The Macrofossil and Starch Grain Evidence for the Use of Root Crops in the Owens Valley, California, Including Two Potentially Irrigated Taxa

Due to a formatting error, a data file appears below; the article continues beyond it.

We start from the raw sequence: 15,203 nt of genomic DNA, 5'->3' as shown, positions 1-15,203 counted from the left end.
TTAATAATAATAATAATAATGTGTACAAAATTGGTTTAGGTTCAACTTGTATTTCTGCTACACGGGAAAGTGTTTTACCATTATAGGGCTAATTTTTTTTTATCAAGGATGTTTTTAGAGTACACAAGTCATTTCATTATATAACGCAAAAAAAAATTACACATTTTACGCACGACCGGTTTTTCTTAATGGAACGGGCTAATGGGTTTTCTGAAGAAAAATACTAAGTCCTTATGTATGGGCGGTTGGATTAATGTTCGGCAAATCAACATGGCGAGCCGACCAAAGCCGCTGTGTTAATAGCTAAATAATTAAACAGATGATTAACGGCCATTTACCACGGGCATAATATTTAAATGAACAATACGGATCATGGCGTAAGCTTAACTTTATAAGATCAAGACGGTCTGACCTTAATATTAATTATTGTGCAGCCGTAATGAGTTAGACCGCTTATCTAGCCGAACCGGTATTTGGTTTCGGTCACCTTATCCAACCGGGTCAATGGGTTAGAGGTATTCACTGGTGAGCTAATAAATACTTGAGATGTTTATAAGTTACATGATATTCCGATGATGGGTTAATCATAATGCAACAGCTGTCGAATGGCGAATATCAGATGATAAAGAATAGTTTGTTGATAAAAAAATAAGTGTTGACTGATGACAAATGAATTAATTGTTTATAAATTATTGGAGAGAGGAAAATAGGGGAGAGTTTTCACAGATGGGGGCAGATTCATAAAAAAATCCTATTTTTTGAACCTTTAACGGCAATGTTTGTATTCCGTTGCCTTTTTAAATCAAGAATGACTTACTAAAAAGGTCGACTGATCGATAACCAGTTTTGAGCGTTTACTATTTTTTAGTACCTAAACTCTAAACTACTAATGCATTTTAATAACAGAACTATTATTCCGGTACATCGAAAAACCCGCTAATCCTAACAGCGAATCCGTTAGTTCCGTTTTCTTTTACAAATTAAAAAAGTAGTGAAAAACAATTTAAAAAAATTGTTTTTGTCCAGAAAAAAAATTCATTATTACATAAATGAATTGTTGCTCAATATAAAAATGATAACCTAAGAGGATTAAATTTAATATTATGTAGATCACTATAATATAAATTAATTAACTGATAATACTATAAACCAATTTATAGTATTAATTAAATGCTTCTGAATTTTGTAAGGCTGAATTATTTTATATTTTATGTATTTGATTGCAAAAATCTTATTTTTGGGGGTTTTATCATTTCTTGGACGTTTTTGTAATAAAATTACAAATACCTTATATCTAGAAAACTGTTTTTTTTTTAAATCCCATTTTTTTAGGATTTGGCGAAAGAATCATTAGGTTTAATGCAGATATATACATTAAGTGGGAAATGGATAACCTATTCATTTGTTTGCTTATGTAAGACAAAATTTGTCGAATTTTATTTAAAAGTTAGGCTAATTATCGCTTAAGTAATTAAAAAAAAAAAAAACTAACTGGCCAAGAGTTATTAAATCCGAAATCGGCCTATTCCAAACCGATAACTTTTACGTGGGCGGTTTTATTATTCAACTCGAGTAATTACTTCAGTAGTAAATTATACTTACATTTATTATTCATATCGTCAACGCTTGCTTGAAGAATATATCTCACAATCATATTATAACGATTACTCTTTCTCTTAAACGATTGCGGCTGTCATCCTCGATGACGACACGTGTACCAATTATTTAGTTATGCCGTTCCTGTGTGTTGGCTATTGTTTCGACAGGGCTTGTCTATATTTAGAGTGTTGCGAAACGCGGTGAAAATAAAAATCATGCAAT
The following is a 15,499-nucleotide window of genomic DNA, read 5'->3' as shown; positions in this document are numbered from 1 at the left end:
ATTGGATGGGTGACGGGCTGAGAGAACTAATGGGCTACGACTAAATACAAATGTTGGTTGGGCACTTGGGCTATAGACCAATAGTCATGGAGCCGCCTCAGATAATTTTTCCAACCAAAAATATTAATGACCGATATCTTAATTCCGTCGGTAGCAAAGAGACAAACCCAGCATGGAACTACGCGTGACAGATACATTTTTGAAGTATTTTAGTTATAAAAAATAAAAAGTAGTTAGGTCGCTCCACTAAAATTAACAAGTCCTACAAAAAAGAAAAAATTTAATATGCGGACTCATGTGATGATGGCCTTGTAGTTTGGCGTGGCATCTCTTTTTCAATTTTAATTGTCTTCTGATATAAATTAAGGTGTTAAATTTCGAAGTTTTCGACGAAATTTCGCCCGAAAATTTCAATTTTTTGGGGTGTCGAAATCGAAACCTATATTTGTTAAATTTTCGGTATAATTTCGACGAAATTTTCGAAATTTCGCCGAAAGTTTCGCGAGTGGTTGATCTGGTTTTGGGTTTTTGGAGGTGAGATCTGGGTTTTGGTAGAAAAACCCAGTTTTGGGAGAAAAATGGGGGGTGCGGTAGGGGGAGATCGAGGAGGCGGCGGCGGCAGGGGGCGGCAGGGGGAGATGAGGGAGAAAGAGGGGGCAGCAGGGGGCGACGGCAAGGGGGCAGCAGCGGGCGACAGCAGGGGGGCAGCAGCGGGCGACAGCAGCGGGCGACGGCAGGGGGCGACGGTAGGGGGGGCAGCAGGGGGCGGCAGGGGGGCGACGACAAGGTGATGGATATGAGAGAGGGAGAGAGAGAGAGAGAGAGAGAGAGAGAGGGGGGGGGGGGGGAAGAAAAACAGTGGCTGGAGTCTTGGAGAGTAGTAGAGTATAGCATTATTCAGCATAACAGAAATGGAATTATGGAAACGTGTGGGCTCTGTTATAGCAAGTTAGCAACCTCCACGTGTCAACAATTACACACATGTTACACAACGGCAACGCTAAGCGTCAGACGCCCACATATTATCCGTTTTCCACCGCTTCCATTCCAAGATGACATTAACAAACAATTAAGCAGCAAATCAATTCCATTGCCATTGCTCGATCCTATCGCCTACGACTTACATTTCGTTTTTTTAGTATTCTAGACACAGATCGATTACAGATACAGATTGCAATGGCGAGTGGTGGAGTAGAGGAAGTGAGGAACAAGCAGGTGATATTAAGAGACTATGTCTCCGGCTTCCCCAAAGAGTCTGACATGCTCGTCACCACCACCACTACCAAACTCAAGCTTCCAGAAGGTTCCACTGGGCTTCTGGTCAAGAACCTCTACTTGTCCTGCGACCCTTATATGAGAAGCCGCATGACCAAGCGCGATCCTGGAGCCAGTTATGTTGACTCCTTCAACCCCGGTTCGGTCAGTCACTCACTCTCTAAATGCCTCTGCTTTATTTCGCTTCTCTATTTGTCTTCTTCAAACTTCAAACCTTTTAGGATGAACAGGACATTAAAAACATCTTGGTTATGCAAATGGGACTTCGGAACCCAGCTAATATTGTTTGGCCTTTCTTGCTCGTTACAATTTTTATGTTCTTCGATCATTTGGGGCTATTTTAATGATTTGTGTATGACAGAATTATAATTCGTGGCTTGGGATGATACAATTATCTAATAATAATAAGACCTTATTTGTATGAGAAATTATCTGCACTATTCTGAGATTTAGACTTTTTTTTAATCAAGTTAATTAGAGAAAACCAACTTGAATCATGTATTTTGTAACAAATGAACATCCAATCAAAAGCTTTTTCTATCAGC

The Owens Valley Paiute practice of irrigating wild tuberous plants was reported in early historical accounts and later by ethnographer Julian Steward and others. Despite the ethnographic evidence, archaeological traces of the root crops themselves have proven elusive until relatively recently. Excavations at four sites along the length of the valley have produced carbonized macrofossils of Cyperus esculentus (nut grass), which is believed to be taboose, one of the irrigated crops Steward reported. Many of the contexts with taboose macrofossils have been radiometrically dated and range in age from 2,300 years B.P. to statistically modern at a two sigma calibration. This paper examines the archaeological evidence for root crop use, consisting of carbonized Cyperus esculentus macrofossils from 17 contexts at four sites and samples of starch residues on groundstone artifacts from one site. These data are then examined in relationship to diachronic trends in plant use in the Owens Valley.